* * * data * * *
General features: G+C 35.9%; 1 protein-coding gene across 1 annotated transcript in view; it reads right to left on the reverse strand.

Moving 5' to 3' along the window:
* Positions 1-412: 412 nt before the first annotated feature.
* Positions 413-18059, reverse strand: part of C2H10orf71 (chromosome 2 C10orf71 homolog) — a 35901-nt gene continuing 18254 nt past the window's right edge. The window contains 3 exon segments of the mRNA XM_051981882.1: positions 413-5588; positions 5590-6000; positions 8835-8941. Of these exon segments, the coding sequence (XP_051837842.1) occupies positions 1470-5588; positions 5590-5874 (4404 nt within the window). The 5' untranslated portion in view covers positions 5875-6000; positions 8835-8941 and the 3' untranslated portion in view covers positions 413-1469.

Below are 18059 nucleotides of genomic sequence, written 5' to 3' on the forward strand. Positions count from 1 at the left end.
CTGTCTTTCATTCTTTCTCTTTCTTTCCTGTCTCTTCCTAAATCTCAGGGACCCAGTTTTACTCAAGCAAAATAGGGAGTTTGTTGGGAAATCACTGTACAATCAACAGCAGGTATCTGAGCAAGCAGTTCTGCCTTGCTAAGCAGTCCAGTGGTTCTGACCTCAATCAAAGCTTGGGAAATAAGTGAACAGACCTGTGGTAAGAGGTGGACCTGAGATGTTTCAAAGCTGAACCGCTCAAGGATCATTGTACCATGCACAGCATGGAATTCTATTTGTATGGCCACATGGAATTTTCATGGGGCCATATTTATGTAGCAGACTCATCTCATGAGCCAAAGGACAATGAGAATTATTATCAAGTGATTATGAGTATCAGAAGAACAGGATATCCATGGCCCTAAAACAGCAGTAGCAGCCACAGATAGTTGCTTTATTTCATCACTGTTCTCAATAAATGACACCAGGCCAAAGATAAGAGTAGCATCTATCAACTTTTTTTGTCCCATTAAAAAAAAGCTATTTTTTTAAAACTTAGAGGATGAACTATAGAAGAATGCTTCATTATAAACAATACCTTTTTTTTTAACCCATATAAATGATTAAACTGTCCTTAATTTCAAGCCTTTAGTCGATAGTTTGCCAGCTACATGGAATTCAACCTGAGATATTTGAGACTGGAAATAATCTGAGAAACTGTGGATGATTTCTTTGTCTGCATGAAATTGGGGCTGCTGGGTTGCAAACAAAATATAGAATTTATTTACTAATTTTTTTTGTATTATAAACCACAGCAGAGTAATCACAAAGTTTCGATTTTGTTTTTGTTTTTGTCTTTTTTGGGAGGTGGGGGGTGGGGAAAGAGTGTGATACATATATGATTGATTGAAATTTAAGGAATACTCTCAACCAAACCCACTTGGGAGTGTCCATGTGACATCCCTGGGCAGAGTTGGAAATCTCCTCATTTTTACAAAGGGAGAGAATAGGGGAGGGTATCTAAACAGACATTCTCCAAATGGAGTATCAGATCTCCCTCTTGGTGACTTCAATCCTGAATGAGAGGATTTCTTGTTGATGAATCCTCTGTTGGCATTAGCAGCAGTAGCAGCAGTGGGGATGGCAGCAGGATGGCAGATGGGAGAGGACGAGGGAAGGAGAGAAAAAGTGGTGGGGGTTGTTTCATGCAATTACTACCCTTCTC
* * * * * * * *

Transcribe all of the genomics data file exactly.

General features: G+C 35.9%; 1 protein-coding gene across 1 annotated transcript in view; it reads right to left on the reverse strand.

Moving 5' to 3' along the window:
* Positions 1-412: 412 nt before the first annotated feature.
* Positions 413-18059, reverse strand: part of C2H10orf71 (chromosome 2 C10orf71 homolog) — a 35901-nt gene continuing 18254 nt past the window's right edge. The window contains 3 exon segments of the mRNA XM_051981882.1: positions 413-5588; positions 5590-6000; positions 8835-8941. Of these exon segments, the coding sequence (XP_051837842.1) occupies positions 1470-5588; positions 5590-5874 (4404 nt within the window). The 5' untranslated portion in view covers positions 5875-6000; positions 8835-8941 and the 3' untranslated portion in view covers positions 413-1469.

Below are 18059 nucleotides of genomic sequence, written 5' to 3' on the forward strand. Positions count from 1 at the left end.
CTGTCTTTCATTCTTTCTCTTTCTTTCCTGTCTCTTCCTAAATCTCAGGGACCCAGTTTTACTCAAGCAAAATAGGGAGTTTGTTGGGAAATCACTGTACAATCAACAGCAGGTATCTGAGCAAGCAGTTCTGCCTTGCTAAGCAGTCCAGTGGTTCTGACCTCAATCAAAGCTTGGGAAATAAGTGAACAGACCTGTGGTAAGAGGTGGACCTGAGATGTTTCAAAGCTGAACCGCTCAAGGATCATTGTACCATGCACAGCATGGAATTCTATTTGTATGGCCACATGGAATTTTCATGGGGCCATATTTATGTAGCAGACTCATCTCATGAGCCAAAGGACAATGAGAATTATTATCAAGTGATTATGAGTATCAGAAGAACAGGATATCCATGGCCCTAAAACAGCAGTAGCAGCCACAGATAGTTGCTTTATTTCATCACTGTTCTCAATAAATGACACCAGGCCAAAGATAAGAGTAGCATCTATCAACTTTTTTTGTCCCATTAAAAAAAAGCTATTTTTTTAAAACTTAGAGGATGAACTATAGAAGAATGCTTCATTATAAACAATACCTTTTTTTTTAACCCATATAAATGATTAAACTGTCCTTAATTTCAAGCCTTTAGTCGATAGTTTGCCAGCTACATGGAATTCAACCTGAGATATTTGAGACTGGAAATAATCTGAGAAACTGTGGATGATTTCTTTGTCTGCATGAAATTGGGGCTGCTGGGTTGCAAACAAAATATAGAATTTATTTACTAATTTTTTTTGTATTATAAACCACAGCAGAGTAATCACAAAGTTTCGATTTTGTTTTTGTTTTTGTCTTTTTTGGGAGGTGGGGGGTGGGGAAAGAGTGTGATACATATATGATTGATTGAAATTTAAGGAATACTCTCAACCAAACCCACTTGGGAGTGTCCATGTGACATCCCTGGGCAGAGTTGGAAATCTCCTCATTTTTACAAAGGGAGAGAATAGGGGAGGGTATCTAAACAGACATTCTCCAAATGGAGTATCAGATCTCCCTCTTGGTGACTTCAATCCTGAATGAGAGGATTTCTTGTTGATGAATCCTCTGTTGGCATTAGCAGCAGTAGCAGCAGTGGGGATGGCAGCAGGATGGCAGATGGGAGAGGACGAGGGAAGGAGAGAAAAAGTGGTGGGGGTTGTTTCATGCAATTACTACCCTTCTC